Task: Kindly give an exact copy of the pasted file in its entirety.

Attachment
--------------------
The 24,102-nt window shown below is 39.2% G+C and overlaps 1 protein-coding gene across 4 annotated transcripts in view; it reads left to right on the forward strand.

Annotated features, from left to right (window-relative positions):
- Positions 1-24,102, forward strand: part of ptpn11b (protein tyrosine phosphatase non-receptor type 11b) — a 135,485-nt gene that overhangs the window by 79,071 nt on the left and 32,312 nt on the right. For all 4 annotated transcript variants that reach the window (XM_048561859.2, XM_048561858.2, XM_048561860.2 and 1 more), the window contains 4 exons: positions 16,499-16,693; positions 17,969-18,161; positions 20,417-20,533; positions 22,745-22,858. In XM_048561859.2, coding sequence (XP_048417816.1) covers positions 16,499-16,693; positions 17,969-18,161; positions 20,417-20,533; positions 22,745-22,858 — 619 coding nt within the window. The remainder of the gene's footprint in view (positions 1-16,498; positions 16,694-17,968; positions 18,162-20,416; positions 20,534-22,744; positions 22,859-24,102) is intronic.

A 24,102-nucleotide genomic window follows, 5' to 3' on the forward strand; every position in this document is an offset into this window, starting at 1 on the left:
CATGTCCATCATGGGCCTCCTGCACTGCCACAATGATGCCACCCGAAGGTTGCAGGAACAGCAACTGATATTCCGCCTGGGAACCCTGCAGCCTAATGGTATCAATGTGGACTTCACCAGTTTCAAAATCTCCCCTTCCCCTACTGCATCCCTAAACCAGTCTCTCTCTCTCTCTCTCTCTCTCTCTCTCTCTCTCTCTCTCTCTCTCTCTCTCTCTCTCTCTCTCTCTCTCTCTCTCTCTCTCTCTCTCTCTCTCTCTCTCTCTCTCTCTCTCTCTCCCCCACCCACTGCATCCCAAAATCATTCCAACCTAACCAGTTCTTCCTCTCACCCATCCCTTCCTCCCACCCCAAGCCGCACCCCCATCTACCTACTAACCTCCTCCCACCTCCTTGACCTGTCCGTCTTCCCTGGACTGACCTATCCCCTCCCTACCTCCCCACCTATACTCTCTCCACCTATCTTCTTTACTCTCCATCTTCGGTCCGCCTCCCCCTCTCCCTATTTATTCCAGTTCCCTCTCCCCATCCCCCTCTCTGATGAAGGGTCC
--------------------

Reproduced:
The 24,102-nt window shown below is 39.2% G+C and overlaps 1 protein-coding gene across 4 annotated transcripts in view; it reads left to right on the forward strand.

Annotated features, from left to right (window-relative positions):
- Positions 1-24,102, forward strand: part of ptpn11b (protein tyrosine phosphatase non-receptor type 11b) — a 135,485-nt gene that overhangs the window by 79,071 nt on the left and 32,312 nt on the right. For all 4 annotated transcript variants that reach the window (XM_048561859.2, XM_048561858.2, XM_048561860.2 and 1 more), the window contains 4 exons: positions 16,499-16,693; positions 17,969-18,161; positions 20,417-20,533; positions 22,745-22,858. In XM_048561859.2, coding sequence (XP_048417816.1) covers positions 16,499-16,693; positions 17,969-18,161; positions 20,417-20,533; positions 22,745-22,858 — 619 coding nt within the window. The remainder of the gene's footprint in view (positions 1-16,498; positions 16,694-17,968; positions 18,162-20,416; positions 20,534-22,744; positions 22,859-24,102) is intronic.

A 24,102-nucleotide genomic window follows, 5' to 3' on the forward strand; every position in this document is an offset into this window, starting at 1 on the left:
CATGTCCATCATGGGCCTCCTGCACTGCCACAATGATGCCACCCGAAGGTTGCAGGAACAGCAACTGATATTCCGCCTGGGAACCCTGCAGCCTAATGGTATCAATGTGGACTTCACCAGTTTCAAAATCTCCCCTTCCCCTACTGCATCCCTAAACCAGTCTCTCTCTCTCTCTCTCTCTCTCTCTCTCTCTCTCTCTCTCTCTCTCTCTCTCTCTCTCTCTCTCTCTCTCTCTCTCTCTCTCTCTCTCTCTCTCTCTCTCTCTCTCTCTCTCTCTCCCCCACCCACTGCATCCCAAAATCATTCCAACCTAACCAGTTCTTCCTCTCACCCATCCCTTCCTCCCACCCCAAGCCGCACCCCCATCTACCTACTAACCTCCTCCCACCTCCTTGACCTGTCCGTCTTCCCTGGACTGACCTATCCCCTCCCTACCTCCCCACCTATACTCTCTCCACCTATCTTCTTTACTCTCCATCTTCGGTCCGCCTCCCCCTCTCCCTATTTATTCCAGTTCCCTCTCCCCATCCCCCTCTCTGATGAAGGGTCC